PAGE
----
Do Fishermen Bother With Bycatch Avoidance?: Evidence from the Eastern Bering Sea Public Deposited

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  • The incidental catch of non-targeted species is a significant issue in fisheries management. Most current approaches to bycatch control have viewed it as a purely technological problem; however, there is growing evidence that fishermen are able to control their bycatch, albeit at a cost, by their choice of where to fish. To examine the propensity of fishermen to spatially determine their bycatch, we examine the bycatch of halibut in the multispecies head and gut fishery of the Eastern Bering Sea. Both bycatch and target species removals are governed through a system of seasonal multispecies quotas (enforced by fishery closures) that are commonly held by the fleet. Both economic theory and the history of the fishery suggest that this method of control fosters a race to bycatch in which the intrinsic value of a unit of bycatch avoidance is far too low relative to that desired under the rent-maximizing policy. This should result in foreshortened seasons and forced closures due to excessive bycatch rather than from the full exploitation of the target species' quota. To examine these predictions, we augment a traditional random utility model of fishing location choice with measures of expected bycatch as well as the usual measures of expected revenues and steaming costs. We utilize six years of spatially and temporally disaggregated vessel-level data from the North Pacific Groundfish Observer Program to estimate the model. We are then able to estimate the implicit shadow value of bycatch to fishermen and conduct inference on its magnitude. Preliminary results suggest that the shadow value is indistinguishable from zero - a finding which concurs with our theoretical predictions for a fishery of this size. Finally, we assess the incentive effects of a voluntary bycatch avoidance system participated in by some fishermen by comparing the estimated shadow values before and after the program across participating and non-participating groups.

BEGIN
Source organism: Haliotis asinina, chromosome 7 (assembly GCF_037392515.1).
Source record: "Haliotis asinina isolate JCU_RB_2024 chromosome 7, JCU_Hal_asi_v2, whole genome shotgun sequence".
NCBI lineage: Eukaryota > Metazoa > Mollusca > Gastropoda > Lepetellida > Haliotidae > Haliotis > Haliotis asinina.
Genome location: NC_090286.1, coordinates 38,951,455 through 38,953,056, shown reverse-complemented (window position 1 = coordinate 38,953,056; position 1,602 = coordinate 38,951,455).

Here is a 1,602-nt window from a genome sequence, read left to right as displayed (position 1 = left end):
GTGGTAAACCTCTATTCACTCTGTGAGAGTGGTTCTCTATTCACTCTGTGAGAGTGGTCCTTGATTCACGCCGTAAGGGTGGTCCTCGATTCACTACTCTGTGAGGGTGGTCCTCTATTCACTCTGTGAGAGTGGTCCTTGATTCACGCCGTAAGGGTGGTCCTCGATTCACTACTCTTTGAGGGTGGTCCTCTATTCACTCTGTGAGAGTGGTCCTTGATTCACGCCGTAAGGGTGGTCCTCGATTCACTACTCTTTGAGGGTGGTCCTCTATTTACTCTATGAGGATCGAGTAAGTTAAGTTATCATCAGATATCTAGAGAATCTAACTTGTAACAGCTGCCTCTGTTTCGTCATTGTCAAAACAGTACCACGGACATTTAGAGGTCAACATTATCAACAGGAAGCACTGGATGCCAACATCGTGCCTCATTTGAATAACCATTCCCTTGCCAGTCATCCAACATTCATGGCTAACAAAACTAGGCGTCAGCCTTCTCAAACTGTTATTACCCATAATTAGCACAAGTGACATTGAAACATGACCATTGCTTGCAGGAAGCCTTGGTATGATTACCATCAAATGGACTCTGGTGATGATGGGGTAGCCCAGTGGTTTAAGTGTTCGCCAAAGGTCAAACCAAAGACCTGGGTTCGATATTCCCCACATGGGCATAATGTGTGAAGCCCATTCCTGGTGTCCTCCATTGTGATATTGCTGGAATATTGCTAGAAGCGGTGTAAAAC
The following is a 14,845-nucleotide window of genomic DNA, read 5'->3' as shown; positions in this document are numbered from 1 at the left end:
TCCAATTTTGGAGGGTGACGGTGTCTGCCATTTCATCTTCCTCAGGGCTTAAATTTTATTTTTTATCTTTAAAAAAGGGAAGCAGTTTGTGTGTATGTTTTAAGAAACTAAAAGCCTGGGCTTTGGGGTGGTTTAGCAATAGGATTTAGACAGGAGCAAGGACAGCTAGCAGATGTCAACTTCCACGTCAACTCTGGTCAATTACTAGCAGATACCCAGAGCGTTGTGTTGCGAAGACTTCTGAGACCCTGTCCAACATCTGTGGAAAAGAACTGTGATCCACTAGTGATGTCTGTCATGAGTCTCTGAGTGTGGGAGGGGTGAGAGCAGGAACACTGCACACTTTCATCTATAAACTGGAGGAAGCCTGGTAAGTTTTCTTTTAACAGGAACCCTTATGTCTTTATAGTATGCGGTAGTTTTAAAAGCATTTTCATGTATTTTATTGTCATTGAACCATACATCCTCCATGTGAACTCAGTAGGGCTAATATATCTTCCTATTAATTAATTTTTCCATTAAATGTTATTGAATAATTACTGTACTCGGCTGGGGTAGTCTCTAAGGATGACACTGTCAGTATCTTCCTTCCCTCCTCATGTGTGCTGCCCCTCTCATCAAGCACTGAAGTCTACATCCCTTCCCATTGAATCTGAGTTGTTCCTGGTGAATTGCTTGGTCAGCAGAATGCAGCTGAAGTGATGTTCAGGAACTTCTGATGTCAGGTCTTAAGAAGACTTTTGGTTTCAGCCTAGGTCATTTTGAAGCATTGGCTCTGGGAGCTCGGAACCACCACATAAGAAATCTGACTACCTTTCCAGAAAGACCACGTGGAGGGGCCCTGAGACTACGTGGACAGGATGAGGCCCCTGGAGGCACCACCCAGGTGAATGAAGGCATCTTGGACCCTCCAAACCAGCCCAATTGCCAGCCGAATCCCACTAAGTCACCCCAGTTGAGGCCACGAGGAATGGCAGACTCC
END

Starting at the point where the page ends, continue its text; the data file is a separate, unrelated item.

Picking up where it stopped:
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  • Abbott, Joshua and James Wilen. 2006. Do Fishermen Bother With Bycatch Avoidance?: Evidence from the Eastern Bering Sea. In: Proceedings of the Thirteenth Biennial Conference of the International Institute of Fisheries Economics & Trade, July 11-14, 2006, Portsmouth, UK: Rebuilding Fisheries in an Uncertain Environment. Compiled by Ann L. Shriver. International Institute of Fisheries Economics & Trade, Corvallis, Oregon, USA, 2006. CD ROM. ISBN 0-9763432-3-1
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